Meanwhile, the gunman dragged Munson’s body into the car and it sped away. The vehicle was found later in front of 1525 Westmorland Pl. with Munson’s body crumpled on the floor inside (3).

Fox turned himself in to county sheriffs deputies the following day and was taken into custody in the old County Jail. The LAPD later complained, bitterly, that they weren’t even notified. Chief Jailer Dewar, in fact, allowed Farmer Page to visit Jimmy before the police spoke to him.

Fox’s bail was set at $100,000 but he made no effort to raise it- saying he was afraid his enemies would get him if he left jail. Asked to identify Moran, the tough little Irishman is reported to have wept on seeing the body of his friend.

On August 12, 1926, a Coroner’s jury cleared Fox in the shooting of Schwartz. Nevertheless, Deputy D.A. Davis elected to indict him on murder charges (4). The trial, which began Oct 22, 1926, ended in acquittal.

jimmy fox-earl kynette


Not long afterward, in March 1927, Fox’s home was raided by police, who found a small quantity of beer and whiskey in Fox’s ice-box and arrested him for violation of the Wright Act, the state version of the national prohibition law. Fox was also accused of possession of a gun, a large-caliber revolver, which Fox hid from the raiding party by sitting on it. The arresting officer was Sergt. Earl Kynette (5).


The Villa Riviera, Long Beach

The next time someone tried to fill Jimmy Fox full of lead was in front of his swank Villa Riviera apartment in Long Beach on July 21, 1933. The papers identified him as owner of the notorious gambling ship anchored off Long Beach, the Johanna Smith II. He was carrying the night’s receipts from the ship about 3:20 am when someone fired 8 bullets at him. One got him in the foot. Witnesses saw two cars speeding from the scene (6). In October, Fox was arrested by Long Beach police as he stepped off the Johanna’s dock, on a trumped-up charge of “conspiracy to commit vagrancy” in a county-wide drive on gangsters after an outbreak of gang violence.

Johanna Smith II gambling ship 1932

Ad for the Johanna Smith II, 11-18-1932

Fox managed to keep out of the headlines after that. He is reputed to have worked security at the Clover Club on Sunset Blvd., in which Page was a partner, and may well have been the “Joe E. Fox” arrested there when the gambling club was raided by sheriff’s deputies in February 1937. Cohen’s memoir describes an altercation he supposedly had with Fox in the 1940s, though the story is full of more holes than Cohen claims he plugged into Jimmy (7). Despite repeated attempts to turn him into a human pincushion, the sly Fox outlived most of his old enemies. He died in Los Angeles on October 18, 1967.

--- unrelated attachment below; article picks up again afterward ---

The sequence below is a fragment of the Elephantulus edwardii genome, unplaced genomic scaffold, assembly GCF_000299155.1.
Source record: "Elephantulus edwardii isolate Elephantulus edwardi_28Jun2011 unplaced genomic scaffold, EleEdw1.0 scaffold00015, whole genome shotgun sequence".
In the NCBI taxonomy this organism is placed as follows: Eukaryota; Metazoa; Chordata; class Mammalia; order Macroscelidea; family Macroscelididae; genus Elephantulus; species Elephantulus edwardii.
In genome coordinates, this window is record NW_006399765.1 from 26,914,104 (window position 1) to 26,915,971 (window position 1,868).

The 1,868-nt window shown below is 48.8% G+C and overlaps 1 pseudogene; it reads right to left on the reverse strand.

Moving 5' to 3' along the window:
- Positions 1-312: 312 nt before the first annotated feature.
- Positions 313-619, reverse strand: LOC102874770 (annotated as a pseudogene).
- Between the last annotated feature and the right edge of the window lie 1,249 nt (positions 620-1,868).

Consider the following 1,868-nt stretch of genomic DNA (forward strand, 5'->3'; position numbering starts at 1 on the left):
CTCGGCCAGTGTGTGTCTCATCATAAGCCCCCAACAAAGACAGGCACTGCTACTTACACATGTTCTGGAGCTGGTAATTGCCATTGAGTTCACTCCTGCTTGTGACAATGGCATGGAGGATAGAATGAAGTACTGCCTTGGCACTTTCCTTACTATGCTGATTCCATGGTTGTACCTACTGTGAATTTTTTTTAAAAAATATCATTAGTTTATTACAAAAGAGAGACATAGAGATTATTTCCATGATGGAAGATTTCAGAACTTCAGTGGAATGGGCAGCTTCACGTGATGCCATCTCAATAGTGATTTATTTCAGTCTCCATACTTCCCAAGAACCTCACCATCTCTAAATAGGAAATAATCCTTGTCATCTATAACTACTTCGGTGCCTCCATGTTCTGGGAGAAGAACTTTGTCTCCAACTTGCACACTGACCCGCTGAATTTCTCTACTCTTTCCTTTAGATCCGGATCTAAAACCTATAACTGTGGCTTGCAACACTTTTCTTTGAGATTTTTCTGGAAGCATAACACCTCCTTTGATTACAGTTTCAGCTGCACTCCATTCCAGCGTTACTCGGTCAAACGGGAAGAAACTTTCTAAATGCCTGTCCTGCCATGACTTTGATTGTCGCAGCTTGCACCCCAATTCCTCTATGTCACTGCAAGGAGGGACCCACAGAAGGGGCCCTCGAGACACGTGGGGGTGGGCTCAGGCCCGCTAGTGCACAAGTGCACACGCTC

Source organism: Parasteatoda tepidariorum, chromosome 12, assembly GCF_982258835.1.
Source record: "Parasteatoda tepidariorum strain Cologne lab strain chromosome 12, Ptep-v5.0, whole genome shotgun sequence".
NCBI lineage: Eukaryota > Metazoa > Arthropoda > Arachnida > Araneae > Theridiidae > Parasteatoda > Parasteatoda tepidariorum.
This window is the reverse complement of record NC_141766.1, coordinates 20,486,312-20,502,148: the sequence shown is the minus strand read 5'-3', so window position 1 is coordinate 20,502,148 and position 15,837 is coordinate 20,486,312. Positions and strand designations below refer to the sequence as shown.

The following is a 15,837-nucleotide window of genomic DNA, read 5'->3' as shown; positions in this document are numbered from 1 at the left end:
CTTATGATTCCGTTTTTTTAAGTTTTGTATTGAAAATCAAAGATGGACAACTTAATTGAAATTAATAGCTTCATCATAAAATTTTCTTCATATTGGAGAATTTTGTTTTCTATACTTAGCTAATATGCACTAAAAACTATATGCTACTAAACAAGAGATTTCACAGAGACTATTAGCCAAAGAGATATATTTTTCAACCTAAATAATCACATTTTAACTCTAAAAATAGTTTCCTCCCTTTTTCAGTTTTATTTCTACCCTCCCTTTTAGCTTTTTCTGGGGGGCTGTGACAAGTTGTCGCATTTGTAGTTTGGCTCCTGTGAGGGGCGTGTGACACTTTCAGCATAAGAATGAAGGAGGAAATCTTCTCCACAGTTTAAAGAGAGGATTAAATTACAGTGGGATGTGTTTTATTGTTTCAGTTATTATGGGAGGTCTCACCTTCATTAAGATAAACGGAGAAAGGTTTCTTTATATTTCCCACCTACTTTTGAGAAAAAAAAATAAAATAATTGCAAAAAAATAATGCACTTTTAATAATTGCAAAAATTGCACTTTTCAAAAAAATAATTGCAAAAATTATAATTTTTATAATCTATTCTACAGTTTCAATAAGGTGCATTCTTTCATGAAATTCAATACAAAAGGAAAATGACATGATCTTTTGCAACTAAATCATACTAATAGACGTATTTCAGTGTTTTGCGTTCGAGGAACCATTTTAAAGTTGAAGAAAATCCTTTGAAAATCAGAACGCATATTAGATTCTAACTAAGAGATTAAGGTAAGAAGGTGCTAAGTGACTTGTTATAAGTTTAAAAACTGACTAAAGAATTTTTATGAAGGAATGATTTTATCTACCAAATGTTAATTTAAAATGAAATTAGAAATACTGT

(1) In My Own Words, the Underworld Autobiography of Michael Mickey Cohen, as Told to John Peter Nugent. Prentice Hall (1975).

(2) Tony himself identified Page as head of the bootleg trust.

(3) A fingerprint found on the brake lever was matched Ernest H. Schultz.

(4) Murder complaints were also issued against Theodore Eggers and Ernest Schultz for their involvement in the Moran shooting, but both men were missing. Shultz was finally arrestedsix years after the fact, on Feb 15, 1932.

(5) Kynette would later be convicted in the January 1938 car-bombing of his former colleague, Harry Raymond.

(6) The shooting went unsolved until July 1937 when William Fisher, serving a term at San Quentin for a robbery in Los Angeles, admitted having fired at Fox in retaliation, he claimed, for Fox having shot at him the night before in a clubroom.

(7) Cohen claims to have shot Fox in front of several witnesses after Fox made a crack about Cohen’s brother Harry, then departed for the fights at Olympic Auditorium, where LAPD homicide picked him up.